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11 Greenwich Centre Business Park,
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London SE10 9QF

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11 Greenwich Centre Business Park,
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London SE10 9QF

Cog is a Certified B Corporation

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Manchester International Festival 2023

Manchester International Festival 2023

Nazma’s had an amazing Festival. As MIF took over the city, it took over her social life for the month, including her fourth stint as a festival volunteer. She’s written a review of all she did, experienced and enjoyed.

I first volunteered with Manchester International Festival (MIF) at their 2017 festival and it was the highlight of my summer that year. It’s a bi-annual festival, taking place across 18 days in the summer, in Manchester, every two years.

Before this, I was pretty disengaged with the arts and through volunteering I discovered that I loved being a part of the shows, events and exhibitions, meeting artists and creatives and I found the volunteer community to be a very welcoming space. After that great experience, I’ve been involved with them ever since!

In 2019, ahead of their festival that year, I took a more formal position by joining their community committee The People’s Forum. Still a voluntary role, I was working with them in between festivals acting as a “critical friend” and crucially being in the know about what was coming up.

My festival volunteering and serving on the People’s Forum were a big part of my decision to leave the commercial world of Digital Marketing and take my skills to the arts sector. I have also been known to hot-desk in their office since joining Cog!

Ok so that’s my back story with MIF, let’s get onto the 2023 festival and a rundown of all the things I did, experienced and enjoyed.

Test Event at Aviva Studios home of Factory International

Sunday 25 June 2023

My MIF23 journey started around a week before the festival, with an embargoed “please don’t share on social media” visit to the brand new Aviva Studios building. I’ll spare you the debates around Aviva Studios, from the name, to the cost and overspend, to the design. Instead I will tell you about the excitement of being one of the first audiences in a brand new arts venue. The plush yellow seats (that didn’t look very stain-resistant!), the steep stairs of the circle. The planned fire evacuation and show stop. Testing out the toilets. It was all good fun and a great way to prepare us for the festival that was about to begin.

Nazma in the brand new circle seats at Aviva Studios Nazma in the brand new circle seats at Aviva Studios

Risham Syed: Each Tiny Drop

Thursday 29th June 2023

The festival opening took place outdoors at Manchester’s newest city centre park – Mayfield Park. This was a free event and we were blessed with a beautiful sunny evening and a gentle breeze.

We were invited to follow the path through the park, collect a tiny clay pot, fill it with water from elaborate water dispensing stations – water which had been brought here from the Soan River in Pakistan, then take it round the park with you, eventually leading you to give the water to the River Medlock. Along the route, well-hidden speakers played calming music and at one point in the journey, you could stop and listen to the live choir groups singing.

For me personally, this became quite the social occasion, an opportunity to catch up with people from my “MIF family” which included people I’d volunteered with in the past, people I’d worked with during my time in the arts, MIF staff I’d got to know over the years and lots of people I know from the wider creative community in Manchester.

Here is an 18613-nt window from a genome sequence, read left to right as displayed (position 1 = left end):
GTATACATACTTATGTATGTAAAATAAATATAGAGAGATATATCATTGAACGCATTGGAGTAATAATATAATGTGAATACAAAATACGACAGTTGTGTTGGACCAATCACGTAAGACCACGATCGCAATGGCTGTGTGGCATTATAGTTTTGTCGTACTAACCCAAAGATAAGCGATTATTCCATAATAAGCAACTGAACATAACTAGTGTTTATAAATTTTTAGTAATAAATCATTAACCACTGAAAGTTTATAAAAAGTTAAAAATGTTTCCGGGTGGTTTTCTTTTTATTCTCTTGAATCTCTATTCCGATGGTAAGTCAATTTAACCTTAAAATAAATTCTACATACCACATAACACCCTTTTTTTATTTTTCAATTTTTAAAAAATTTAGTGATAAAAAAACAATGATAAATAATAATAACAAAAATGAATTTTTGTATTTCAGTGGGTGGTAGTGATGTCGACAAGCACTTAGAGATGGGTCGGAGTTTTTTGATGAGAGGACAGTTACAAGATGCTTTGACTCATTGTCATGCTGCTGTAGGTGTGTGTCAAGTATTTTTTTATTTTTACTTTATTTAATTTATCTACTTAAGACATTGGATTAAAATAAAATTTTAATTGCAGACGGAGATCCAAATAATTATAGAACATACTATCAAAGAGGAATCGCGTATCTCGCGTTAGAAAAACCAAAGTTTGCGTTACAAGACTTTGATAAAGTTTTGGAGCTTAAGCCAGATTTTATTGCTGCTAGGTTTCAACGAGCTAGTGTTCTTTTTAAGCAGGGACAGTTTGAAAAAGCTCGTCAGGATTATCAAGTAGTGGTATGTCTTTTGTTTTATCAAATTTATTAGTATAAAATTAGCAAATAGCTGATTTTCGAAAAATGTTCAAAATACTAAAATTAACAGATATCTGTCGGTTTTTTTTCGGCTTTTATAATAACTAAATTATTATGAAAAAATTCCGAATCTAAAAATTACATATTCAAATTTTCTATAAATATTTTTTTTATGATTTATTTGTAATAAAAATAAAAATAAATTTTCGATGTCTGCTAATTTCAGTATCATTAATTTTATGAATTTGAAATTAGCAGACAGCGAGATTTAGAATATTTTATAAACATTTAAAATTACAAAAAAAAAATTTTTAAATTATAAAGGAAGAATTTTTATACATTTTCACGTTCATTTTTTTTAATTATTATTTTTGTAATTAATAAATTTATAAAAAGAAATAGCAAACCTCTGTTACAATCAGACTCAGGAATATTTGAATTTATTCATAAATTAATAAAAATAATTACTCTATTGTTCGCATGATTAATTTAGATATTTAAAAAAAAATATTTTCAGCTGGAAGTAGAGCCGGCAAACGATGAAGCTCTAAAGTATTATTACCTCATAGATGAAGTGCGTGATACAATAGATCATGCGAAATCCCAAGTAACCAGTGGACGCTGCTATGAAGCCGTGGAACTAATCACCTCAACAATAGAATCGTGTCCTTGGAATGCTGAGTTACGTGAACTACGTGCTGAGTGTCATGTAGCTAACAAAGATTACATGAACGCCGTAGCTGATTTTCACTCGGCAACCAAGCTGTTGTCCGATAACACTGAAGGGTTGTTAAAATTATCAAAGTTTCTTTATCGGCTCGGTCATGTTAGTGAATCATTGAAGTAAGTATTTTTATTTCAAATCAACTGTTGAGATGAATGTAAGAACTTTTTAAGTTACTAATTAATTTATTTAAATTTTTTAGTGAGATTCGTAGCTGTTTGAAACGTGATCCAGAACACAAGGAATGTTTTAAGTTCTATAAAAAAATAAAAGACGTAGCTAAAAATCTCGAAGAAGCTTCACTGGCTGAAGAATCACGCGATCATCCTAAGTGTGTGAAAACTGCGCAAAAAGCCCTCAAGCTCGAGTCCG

After we’d delivered our water to the river, we spotted the main artist behind this event, Risham Syed, alongside her daughter sitting on the grass with mats laid out either side of them forming a circle. Drawn into the space, we joined the circle and enjoyed a lovely relaxing meditation session listening to their soothing voices singing, before heading off to the opening night party.

The start of the journey at Mayfield Park The start of the journey at Mayfield Park
The tiny clay pots and elaborate water dispensers at Each Tiny Drop The tiny clay pots and elaborate water dispensers at Each Tiny Drop

MIF23 Opening Night Party

Thursday 29 June 2023

Taking place in the Festival Square space outside Aviva Studios. This social event was an evening of catching up with MIF friends – producers, artists, creatives from the Manchester community, MIF staff, other People’s Forum members and our counterparts the Young People’s Forum. We were treated to music, entertainment, food and just after they kicked us all out at around 1am, whilst in good spirits, posing for photos I spotted a shiny silver coin in one of the planters – treasure from The Find.

Nazma and some of her MIF friends at the opening night party Nazma and some of her MIF friends at the opening night party

Yayoi Kusama: You, Me and the Balloons

Friday 30 June 2023

My first volunteer shift interacting with the public was Yayoi Kusama’s You, Me and the Balloons. It was also the first day the exhibition was open to the public and I’d chosen this shift specifically because I wanted a first look!
I donned my blue volunteer tshirt and chose a pair of polka dot trousers especially for this occasion.
The exhibition fills the Warehouse space in Aviva Studios and is the largest collections of Yayoi Kusama’s work. You begin by entering a square room filled with yellow and black tentacles floor to ceiling. After taking this in you go up a staircase and find yourself on a viewing platform overlooking the rest of the exhibition. This was a real WOW moment for me. Seeing the size of the Warehouse space in full use. I spent the start of my volunteer shift on the viewing platform seeing the amazement on people’s faces as they reached the top of the stairs and hearing them audibly gasp in surprise and delight.